I canvassed Pond's views on Chester's possible liaison with one or both of the Faringdons, and he soothed the green-eyed monster by pointing out it would be unlikely that he'd come out of the Queen's Room fully and properly dressed for dinner if he'd been doing anything untoward in there—I, of all people, know how difficult it is to be untoward without spoiling one's evening clothes.

I went down to dinner with a lighter heart, laughing at myself for indulging a fit of jealousy over a married man when my dance-card was already tolerably full, and resumed my campaign of conspicuously wooing Lavinia.  With Abigail and Rupert in on the game, too, it was a lot more fun; we created a foursome over some board-games after dinner, with both of them shooting well-rehearsed jealous glares at us, and we had a pretty good time all evening.

I had to wonder, though, if our play-acting was really going to fool anyone.  So far our intended audience seemed to take the appropriate degree of interest in our interchanges, but they might shrug it off after giving it any serious thought. There was just too little probability in the scenario.

Our ages were a problem, for one thing: it didn't make sense for a boy just come of age to go pelting after an unmarried woman (dare one say spinster) of twenty-eight, too old to seriously consider as marriage material and too dangerous for anything other than marriage: I might go after a married woman of any age from twenty to sixty, since a married woman is in a better position to bear an unexpected pregnancy without scandal; but an unmarried woman would have a hard time explaining such a thing away, so is generally counted out of the running for illicit affairs.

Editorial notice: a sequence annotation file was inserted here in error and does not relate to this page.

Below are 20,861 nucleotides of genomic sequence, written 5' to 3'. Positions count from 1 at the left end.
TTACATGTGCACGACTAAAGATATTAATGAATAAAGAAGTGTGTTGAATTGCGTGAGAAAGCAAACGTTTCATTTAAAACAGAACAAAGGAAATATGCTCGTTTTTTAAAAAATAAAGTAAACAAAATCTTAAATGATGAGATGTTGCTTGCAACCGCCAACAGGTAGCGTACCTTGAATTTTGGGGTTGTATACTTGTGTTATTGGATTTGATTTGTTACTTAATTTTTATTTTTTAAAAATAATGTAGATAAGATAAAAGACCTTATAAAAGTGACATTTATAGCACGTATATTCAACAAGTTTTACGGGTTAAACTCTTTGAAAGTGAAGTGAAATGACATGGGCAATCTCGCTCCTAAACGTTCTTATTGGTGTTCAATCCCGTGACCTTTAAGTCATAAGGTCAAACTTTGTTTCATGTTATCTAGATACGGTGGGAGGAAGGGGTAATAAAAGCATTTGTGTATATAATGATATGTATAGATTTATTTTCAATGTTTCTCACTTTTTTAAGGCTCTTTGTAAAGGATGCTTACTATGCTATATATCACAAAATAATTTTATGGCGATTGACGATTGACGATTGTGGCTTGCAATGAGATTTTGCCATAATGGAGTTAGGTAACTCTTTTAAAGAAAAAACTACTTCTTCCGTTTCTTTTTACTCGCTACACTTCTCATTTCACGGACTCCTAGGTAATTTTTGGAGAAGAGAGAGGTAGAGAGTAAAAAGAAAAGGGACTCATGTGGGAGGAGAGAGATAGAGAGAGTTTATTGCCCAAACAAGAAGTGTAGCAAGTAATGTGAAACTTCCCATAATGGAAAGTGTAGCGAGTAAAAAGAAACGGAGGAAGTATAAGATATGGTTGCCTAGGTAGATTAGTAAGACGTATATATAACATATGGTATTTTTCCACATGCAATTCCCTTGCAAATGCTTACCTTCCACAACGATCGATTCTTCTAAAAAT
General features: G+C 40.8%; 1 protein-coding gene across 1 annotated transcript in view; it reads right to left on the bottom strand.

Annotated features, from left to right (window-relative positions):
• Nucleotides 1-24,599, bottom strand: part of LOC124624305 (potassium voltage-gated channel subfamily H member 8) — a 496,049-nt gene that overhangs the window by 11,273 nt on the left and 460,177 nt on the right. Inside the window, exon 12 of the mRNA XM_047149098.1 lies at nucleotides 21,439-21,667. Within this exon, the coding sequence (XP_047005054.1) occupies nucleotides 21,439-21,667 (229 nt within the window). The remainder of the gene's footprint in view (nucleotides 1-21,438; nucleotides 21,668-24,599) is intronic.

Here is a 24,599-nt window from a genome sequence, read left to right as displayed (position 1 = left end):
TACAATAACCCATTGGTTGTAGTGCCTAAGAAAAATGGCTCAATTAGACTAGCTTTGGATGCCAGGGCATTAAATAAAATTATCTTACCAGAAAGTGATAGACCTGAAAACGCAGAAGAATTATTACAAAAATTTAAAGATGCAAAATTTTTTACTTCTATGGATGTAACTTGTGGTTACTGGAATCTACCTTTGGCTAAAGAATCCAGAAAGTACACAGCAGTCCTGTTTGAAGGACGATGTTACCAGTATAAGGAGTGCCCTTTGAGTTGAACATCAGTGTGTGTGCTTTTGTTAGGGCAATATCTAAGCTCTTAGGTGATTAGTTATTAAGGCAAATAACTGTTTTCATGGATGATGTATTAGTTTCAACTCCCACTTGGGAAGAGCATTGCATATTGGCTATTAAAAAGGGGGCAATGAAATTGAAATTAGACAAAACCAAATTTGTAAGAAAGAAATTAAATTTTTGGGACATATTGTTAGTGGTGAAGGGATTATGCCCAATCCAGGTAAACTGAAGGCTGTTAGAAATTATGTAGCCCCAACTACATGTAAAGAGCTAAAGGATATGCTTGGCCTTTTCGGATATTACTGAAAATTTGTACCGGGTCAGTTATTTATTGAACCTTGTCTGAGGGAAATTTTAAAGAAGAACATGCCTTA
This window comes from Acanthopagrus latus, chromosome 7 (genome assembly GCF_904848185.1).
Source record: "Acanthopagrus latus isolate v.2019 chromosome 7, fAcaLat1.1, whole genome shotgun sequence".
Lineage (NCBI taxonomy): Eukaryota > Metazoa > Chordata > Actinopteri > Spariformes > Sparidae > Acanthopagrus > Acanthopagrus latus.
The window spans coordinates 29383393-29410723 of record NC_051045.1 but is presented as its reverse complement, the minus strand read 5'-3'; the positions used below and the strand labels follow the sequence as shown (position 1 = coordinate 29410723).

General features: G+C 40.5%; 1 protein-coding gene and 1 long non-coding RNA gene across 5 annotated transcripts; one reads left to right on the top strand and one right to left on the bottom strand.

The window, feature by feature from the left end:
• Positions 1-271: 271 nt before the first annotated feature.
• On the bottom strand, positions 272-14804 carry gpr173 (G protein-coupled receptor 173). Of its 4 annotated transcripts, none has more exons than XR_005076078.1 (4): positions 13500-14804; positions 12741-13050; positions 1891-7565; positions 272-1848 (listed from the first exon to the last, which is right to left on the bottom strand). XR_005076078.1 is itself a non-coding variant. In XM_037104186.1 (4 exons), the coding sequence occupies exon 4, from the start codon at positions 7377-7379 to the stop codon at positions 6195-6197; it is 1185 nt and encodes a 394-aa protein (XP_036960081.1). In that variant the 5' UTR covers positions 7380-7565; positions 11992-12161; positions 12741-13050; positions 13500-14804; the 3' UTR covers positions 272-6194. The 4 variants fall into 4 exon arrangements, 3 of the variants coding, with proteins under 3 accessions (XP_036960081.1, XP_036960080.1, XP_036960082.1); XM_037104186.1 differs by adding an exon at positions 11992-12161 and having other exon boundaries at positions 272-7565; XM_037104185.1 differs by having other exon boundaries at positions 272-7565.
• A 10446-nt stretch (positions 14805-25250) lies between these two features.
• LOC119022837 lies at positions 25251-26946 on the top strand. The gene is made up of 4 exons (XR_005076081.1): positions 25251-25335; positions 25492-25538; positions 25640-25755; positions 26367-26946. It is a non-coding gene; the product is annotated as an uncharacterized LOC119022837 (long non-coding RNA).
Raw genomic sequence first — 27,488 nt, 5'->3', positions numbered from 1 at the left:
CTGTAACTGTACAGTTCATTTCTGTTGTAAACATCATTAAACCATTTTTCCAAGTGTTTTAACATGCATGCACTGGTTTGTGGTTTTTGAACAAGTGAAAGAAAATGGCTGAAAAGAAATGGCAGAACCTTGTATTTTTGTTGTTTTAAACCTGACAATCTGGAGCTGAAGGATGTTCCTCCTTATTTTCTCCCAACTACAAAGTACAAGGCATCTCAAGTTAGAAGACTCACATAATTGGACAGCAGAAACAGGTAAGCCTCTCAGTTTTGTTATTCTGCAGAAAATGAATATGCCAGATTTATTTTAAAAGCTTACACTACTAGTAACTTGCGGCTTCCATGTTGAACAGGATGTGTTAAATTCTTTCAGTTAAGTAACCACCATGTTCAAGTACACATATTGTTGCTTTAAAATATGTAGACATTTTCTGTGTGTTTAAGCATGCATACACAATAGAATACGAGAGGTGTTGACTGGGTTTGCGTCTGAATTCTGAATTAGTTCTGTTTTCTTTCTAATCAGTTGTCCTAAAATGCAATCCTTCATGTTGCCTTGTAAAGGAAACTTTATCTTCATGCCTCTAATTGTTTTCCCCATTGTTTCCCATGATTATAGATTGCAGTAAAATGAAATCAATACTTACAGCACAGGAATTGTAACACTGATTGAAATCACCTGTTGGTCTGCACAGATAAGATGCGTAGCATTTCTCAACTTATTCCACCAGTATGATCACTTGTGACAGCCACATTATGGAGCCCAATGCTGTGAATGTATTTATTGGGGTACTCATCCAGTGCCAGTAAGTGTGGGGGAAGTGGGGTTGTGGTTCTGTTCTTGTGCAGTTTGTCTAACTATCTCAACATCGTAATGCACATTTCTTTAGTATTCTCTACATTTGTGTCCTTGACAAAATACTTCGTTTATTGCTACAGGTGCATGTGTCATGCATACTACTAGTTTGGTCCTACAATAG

And then there was the question of looks: my face and form would give me entrée into just about any bedroom in the house; with lovely married ladies like Dotty Faringdon and Mamie Vandekamp lying around loose, and a ripping girl like Virginia to tempt toward marriage, what in the world would a beautiful youth like me want with a dowdy spinster like Lavinia?

The element that would really sell the scenario is my queerness: of course a queer would flirt ostentatiously with a female to divert suspicion from his true nature, and the best candidate for such an exercise would be a woman who was unlikely to expect to go any further than flirtation—if I flirted like that with Dotty and Mamie, or Virginia, I would be required to follow through in some way, either in the bedroom or at the altar.  And of course Lord Levondale and Michael would consider Lavinia too much an innocent to even know what a queer is, so naturally she would take my flirtation seriously and begin to fall in love with me.  It would be the perfect set-up.

But I was unexpectedly reluctant to let anyone at Verevale know I was queer—aside from those I intended to be queer with, I mean.  In London you can get away with these things, there's so much going on among so many people that nobody can know very much about anyone else; but the world of country houses is very small, indeed. Though the members of the aristocracy and gentry don't all know each other, we're so interconnected through mutual friends and overlapping family that gossip spreads fast from stately home to stately home.